In an extract from his eulogy given at Eileen Battersby's funeral on 31st December, publisher Neil Belton considers the contribution made by the long-time literary correspondent at the Irish Times:
Many people have said this in the past few days, but it’s worth repeating: we’ve lost something important with Eileen’s death, a critic and writer of huge curiosity and rare commitment who from her vantage point at the western edge of Europe surveyed the literature of the world.
Eileen decided I was worth knowing, at first, when she discovered I was reviving the work of Joseph Roth in English, in collaboration with the poet and translator Michael Hofmann and Bob Weil at WW Norton. She loved Roth’s fiction, and I suspect that she also identified something in Roth’s situation – a Jew in the age of Fascism who mourned the loss of the multilingual, cosmopolitan and relatively tolerant Habsburg Empire – that reflected her own, this American exile in Ireland, never fully at home here, certainly not at home in America, a driven woman with a strange accent, never quite worshipful enough of our literature (a supposed failing that drew on her, at times, some really vile abuse); yet certainly an Irishwoman to the English, who can rarely tell the difference between one Irish accent and another, and to the writers she championed simply a courageous and brilliant critic, a citizen of a wider world of letters few of whose languages she could read but whose literature was the central passion of her life, along with the horses and dogs in whose emotions and intelligence she profoundly and farsightedly believed, and then for the last two and a half decades above all her daughter Nadia.
Hoffman writes in his introduction to Roth’s collected letters, in terms that to anyone who knew Eileen will strike a chord, about ‘this grievously disappointed and multiply broken man [who] somehow continued to align himself toward the true and beautiful in his articles, and the beautiful and the true in his books’; he writes that ‘Roth is both contradictory and changeable, and always, always vehement with it. Something in him can’t abide and doesn’t understand hierarchies…He doesn’t pace himself or moderate himself or disguise himself. “I am wriggling in a hundred nets”, he brilliantly puts it. There is turbulence, emergency, thrashing around, panic wherever he is. He doesn’t deal in anything less than an ultimatum.’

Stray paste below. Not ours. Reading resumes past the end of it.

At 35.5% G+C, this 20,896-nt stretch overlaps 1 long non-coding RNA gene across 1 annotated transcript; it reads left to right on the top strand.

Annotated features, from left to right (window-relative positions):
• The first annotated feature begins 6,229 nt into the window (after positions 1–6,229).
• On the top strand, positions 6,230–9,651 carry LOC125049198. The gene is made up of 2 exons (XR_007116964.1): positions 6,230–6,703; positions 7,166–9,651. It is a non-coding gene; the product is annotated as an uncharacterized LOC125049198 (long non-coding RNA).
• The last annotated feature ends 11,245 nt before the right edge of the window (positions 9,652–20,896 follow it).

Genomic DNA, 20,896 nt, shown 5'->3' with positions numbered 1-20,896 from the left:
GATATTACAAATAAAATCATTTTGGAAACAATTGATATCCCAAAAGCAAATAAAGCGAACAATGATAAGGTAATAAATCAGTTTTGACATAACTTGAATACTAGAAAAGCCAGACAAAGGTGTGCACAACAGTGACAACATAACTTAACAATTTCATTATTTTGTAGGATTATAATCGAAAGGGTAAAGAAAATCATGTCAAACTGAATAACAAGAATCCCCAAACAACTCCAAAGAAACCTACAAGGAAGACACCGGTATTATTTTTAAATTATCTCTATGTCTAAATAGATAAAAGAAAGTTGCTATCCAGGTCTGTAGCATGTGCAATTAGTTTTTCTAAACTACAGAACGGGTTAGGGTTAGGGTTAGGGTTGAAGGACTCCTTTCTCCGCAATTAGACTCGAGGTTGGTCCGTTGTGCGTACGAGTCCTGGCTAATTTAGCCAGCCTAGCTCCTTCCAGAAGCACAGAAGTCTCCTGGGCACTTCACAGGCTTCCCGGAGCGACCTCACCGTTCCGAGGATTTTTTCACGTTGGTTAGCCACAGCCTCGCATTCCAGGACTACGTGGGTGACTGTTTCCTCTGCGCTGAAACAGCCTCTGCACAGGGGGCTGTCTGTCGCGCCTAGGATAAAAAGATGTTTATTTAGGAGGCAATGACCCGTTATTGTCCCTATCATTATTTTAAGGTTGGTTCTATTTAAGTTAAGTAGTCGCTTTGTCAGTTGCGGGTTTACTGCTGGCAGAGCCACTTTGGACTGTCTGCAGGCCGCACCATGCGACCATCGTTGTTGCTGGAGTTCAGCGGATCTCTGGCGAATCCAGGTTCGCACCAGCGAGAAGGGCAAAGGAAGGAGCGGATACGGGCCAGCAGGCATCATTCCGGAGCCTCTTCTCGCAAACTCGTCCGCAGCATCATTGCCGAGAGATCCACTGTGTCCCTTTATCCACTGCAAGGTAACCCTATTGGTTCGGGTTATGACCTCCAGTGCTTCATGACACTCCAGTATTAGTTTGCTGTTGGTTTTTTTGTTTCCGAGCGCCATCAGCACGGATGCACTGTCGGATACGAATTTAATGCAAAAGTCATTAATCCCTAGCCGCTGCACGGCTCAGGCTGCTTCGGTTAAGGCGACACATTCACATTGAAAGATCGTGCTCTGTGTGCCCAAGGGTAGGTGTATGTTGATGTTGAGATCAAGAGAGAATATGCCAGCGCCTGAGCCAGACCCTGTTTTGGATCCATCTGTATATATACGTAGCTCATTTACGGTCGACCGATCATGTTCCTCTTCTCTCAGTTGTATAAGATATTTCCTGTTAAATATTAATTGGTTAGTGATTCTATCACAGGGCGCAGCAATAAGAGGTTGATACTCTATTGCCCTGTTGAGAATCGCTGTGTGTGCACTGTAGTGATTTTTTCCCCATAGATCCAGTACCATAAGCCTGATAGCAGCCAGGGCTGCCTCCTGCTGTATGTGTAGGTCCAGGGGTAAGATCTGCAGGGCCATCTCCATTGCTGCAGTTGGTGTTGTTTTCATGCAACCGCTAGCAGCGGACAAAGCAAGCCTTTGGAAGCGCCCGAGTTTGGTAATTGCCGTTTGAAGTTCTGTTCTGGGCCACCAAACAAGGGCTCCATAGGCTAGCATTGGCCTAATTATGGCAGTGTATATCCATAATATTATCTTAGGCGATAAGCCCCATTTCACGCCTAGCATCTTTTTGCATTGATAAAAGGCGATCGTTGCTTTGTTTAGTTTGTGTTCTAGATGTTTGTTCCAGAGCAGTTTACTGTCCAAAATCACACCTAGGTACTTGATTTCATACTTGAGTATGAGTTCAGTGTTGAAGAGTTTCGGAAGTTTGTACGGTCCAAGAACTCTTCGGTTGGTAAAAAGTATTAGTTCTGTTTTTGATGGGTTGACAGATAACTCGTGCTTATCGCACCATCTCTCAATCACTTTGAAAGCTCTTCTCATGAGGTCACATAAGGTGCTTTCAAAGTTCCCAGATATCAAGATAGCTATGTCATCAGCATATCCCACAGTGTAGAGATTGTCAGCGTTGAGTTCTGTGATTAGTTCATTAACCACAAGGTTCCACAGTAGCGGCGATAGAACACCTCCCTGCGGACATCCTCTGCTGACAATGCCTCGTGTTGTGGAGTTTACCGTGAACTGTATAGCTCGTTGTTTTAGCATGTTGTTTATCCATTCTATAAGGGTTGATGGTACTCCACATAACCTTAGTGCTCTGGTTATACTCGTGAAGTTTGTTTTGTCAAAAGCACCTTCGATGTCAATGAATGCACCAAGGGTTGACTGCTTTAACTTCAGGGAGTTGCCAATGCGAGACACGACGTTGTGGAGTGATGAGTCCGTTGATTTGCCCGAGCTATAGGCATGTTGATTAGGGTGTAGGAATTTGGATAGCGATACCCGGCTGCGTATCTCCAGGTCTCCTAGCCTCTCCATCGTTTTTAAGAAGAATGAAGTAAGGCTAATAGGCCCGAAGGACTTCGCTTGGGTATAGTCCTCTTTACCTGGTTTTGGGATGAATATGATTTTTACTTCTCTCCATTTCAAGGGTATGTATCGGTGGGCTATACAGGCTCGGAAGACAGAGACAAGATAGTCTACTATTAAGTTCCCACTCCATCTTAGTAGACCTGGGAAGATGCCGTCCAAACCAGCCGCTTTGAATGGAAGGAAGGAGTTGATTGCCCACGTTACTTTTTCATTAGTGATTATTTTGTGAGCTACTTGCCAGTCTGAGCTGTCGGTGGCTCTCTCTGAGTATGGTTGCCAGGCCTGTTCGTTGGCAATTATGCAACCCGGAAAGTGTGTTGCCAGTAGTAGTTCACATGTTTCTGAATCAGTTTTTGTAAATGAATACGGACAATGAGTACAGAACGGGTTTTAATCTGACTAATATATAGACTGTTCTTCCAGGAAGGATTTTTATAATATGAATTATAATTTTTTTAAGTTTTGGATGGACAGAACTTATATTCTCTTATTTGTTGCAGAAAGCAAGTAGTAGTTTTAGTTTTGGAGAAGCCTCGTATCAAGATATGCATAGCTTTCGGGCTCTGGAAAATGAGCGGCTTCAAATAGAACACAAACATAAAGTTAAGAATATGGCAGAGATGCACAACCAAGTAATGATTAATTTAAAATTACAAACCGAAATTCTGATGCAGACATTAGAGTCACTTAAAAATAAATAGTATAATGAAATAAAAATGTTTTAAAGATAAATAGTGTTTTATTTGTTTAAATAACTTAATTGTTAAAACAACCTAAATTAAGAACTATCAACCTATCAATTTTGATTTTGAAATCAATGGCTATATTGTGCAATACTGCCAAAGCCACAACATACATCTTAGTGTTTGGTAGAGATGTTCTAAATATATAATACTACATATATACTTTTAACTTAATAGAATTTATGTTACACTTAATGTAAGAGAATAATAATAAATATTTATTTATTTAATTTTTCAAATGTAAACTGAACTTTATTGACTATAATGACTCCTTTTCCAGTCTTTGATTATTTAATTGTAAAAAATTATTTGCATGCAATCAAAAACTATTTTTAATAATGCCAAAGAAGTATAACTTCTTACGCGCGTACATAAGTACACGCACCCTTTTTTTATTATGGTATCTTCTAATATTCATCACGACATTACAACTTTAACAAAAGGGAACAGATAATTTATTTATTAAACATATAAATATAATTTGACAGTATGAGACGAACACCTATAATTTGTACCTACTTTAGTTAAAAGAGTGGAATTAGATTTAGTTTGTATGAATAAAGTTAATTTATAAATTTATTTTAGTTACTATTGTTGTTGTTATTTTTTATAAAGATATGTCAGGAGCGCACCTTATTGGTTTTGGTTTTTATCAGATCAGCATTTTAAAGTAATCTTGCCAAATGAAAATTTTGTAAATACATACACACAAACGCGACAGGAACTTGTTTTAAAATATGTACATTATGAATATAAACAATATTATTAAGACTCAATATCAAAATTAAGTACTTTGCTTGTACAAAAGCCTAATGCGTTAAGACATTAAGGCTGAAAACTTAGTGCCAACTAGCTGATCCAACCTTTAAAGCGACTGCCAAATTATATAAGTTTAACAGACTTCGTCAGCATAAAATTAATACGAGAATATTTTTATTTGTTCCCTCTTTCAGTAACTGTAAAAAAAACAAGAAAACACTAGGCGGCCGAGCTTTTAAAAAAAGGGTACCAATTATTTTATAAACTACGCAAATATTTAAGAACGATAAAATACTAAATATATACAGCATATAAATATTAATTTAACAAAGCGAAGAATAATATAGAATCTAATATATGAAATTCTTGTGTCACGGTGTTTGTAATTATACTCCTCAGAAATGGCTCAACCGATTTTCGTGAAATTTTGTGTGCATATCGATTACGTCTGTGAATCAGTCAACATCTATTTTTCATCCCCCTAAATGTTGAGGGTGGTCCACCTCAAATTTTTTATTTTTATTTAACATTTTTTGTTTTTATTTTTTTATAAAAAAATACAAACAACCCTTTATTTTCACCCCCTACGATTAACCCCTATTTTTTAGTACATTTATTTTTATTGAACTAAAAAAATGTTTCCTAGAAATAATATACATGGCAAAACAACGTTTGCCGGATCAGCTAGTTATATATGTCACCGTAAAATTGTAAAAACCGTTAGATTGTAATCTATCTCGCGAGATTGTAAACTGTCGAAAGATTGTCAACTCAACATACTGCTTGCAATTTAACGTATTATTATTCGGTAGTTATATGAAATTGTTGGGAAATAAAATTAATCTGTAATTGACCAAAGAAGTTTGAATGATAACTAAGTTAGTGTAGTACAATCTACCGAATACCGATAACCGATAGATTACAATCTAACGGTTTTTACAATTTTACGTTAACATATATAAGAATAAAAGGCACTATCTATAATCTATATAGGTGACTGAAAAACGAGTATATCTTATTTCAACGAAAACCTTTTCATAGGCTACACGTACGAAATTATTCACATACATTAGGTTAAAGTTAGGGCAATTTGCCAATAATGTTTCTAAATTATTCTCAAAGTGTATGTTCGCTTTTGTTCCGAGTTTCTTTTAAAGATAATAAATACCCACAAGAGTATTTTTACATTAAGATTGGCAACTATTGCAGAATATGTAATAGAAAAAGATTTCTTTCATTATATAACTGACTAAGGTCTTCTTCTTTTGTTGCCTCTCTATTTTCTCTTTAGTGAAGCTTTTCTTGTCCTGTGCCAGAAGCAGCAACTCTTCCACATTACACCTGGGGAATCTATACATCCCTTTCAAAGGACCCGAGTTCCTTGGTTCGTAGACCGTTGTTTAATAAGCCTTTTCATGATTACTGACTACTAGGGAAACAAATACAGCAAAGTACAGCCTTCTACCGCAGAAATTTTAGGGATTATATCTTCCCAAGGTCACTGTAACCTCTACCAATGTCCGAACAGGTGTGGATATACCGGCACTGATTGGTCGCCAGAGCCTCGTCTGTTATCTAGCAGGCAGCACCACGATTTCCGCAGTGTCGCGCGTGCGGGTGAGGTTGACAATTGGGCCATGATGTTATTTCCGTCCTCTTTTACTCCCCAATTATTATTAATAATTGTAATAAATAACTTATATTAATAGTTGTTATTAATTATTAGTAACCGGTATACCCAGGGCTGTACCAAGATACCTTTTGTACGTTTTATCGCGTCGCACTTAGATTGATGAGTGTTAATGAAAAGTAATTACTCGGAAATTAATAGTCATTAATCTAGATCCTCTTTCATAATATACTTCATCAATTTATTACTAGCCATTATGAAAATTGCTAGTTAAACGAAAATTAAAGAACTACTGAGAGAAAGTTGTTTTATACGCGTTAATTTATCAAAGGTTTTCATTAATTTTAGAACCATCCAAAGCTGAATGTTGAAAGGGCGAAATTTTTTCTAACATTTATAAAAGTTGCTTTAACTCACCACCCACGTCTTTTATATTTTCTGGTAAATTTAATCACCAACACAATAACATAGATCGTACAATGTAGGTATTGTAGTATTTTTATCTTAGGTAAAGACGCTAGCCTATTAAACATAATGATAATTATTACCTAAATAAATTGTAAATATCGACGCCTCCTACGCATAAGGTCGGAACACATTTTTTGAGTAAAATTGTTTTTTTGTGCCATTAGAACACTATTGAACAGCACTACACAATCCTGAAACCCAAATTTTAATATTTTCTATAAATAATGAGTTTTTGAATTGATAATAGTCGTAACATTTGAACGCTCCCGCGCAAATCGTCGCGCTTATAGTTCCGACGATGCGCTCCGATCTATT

All that was more or less true of Eileen, and in order to know her you had to navigate her enthusiasms and her discoveries, her outrages and her wounded sensitivities. Her enthusiasm was boundless: she told me that she had seen the movie "Manchester By The Sea" ten times. She was unreasonably dedicated to Sebald, in my view, even his more mannered and solemnly faux-naif work. Once in, she was all in. She advocated for writers like the Croatian Dasa Drndic or the Peruvian Santiago Roncagliolo and so many others. It didn’t matter to her that she was often the only critic in the two islands who’d noticed that certain novels had been lovingly translated and published. Many of us who’ve made the effort to bridge cultures by commissioning translations had reason to be grateful to her. She loathed the current American president so much she was going to renounce her American nationality; there were novels by eminent Irish and English writers she wouldn’t have in the house. And if she caught you on the phone you had to abandon hope for an hour or more while the current of her praise for artistic achievement and her indignation and her feuds flowed inextricably on, switching channels in a flash. I had meant to call her in the week before she died – she’d been immensely kind about a friend of mine who was in difficulties – and I regret now that I thought I couldn’t find the time, because there was no time left.
Neil Belton is editor-in-chief at Head of Zeus, the publisher of the paperback edition of Eileen Battersby’s novel Teethmarks On My Tongue.